The Week That Wasn't: Cancer and Microbiome, Radiation Effects, Period Vacuums

Dana Najjar

Disclosures

June 14, 2019

Welcome to The Week That Wasn't. Here are three trending stories we decided not to cover this week, and why.

Breast Cancer and Gut Health

New research has detected a link between breast cancer and gut health. The study, published in Cancer Research, found that mice with breast cancer whose gut microbiota had been disrupted by powerful antibiotics and fecal transplants were more prone to experience aggressive tumor dissemination.

As a general rule, we don't cover animal studies because they rarely if ever have clinical implications for humans. That being said, there is some evidence that a patient's gut microbiome can influence their response to immunotherapy. Still, we can confidently say that experimentally induced breast cancer followed by a megadose of antibiotics and a fecal transplant is not illustrative of what takes place in most oncology practices.

Radiation Is Not a Virus

The hit HBO miniseries Chernobyl has been in the news this week for more than getting the highest possible rating by critics on Rotten Tomatoes. In addition to their talent for making compelling television, the people behind the show have demonstrated a keen ability to exaggerate the immediate aftereffects of the nuclear disaster and fundamentally mischaracterize the nature of radiation poisoning.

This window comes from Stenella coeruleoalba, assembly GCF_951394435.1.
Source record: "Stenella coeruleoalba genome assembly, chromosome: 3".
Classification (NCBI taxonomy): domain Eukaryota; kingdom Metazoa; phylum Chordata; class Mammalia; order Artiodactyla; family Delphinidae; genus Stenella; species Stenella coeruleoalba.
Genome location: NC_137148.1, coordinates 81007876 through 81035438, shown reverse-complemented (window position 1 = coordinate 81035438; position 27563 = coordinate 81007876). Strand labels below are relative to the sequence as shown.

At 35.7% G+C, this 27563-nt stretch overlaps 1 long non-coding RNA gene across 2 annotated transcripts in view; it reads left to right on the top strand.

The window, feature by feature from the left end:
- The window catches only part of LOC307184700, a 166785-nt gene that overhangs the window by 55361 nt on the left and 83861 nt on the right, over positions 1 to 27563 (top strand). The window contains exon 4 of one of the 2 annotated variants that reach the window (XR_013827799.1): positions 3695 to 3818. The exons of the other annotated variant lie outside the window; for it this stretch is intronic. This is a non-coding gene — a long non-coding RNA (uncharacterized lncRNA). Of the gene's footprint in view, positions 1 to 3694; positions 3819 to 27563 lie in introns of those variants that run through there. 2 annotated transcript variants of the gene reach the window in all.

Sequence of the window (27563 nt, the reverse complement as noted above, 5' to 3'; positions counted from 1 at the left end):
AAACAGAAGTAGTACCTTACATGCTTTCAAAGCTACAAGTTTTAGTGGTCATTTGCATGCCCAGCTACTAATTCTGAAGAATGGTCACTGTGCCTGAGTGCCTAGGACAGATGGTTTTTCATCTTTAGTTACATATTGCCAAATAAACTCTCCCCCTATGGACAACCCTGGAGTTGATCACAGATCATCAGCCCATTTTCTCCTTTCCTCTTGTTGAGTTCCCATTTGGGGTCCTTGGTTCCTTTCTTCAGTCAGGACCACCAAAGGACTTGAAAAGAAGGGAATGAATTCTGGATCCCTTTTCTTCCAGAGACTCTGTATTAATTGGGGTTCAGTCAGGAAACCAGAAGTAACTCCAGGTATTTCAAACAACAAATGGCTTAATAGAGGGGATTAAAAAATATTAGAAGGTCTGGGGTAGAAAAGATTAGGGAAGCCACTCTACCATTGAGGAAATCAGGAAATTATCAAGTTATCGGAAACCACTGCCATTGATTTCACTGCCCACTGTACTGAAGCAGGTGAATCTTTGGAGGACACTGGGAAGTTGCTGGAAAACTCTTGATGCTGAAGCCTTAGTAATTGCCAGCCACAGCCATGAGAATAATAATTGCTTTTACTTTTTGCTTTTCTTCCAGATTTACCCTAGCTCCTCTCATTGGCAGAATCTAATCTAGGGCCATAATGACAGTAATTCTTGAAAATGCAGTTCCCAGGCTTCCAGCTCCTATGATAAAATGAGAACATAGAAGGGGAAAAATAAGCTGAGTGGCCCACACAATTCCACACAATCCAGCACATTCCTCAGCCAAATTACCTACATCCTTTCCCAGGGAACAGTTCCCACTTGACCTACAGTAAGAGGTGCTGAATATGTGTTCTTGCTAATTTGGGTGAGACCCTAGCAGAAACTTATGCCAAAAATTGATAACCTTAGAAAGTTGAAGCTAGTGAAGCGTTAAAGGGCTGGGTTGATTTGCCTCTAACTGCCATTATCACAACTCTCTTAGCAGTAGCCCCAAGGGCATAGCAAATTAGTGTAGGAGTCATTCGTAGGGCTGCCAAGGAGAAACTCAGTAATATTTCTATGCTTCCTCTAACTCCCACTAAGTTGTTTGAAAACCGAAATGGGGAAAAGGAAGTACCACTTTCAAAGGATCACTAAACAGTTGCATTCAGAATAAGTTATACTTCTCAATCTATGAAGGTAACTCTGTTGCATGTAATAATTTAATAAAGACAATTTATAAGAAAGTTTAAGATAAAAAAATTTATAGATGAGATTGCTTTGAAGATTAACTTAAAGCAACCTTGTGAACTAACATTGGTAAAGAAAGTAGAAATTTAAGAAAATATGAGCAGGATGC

In the series, radiation victims are inexplicably covered in blood, and a woman "catches" radiation poisoning through exposure to her husband. She is then saved because the radiation is entirely absorbed by her unborn child. Although a tragic storyline, none of that could actually have happened, as Michael Shellenberger elegantly explains, since radiation is not contagious. And perhaps the biggest tragedy here is that the show's audience is now terrified of nuclear energy.

Women Hospitalized After Trying to End Periods With Vacuum Hose

A woman who is described in her Twitter profile as a nurse in Seattle, Washington, tweeted last week about two patients who were admitted after they tried to end their periods early with a vacuum hose (the tweeter noted that the brand of the vacuum cleaners remained a mystery). Although the claim has not been independently verified, it has been widely shared on the Internet and has been used to caution women against the perils of using suction as a remedy for their menstrual woes.

We didn't cover this because it's anecdotal and it's highly unlikely that such cases will be encountered over the course of a physician's career. However, several commenters on the Twitter thread pointed out that the women may have been trying to perform do-it-yourself abortions via menstrual extraction, a technique developed before abortions could legally be performed by medical professionals.

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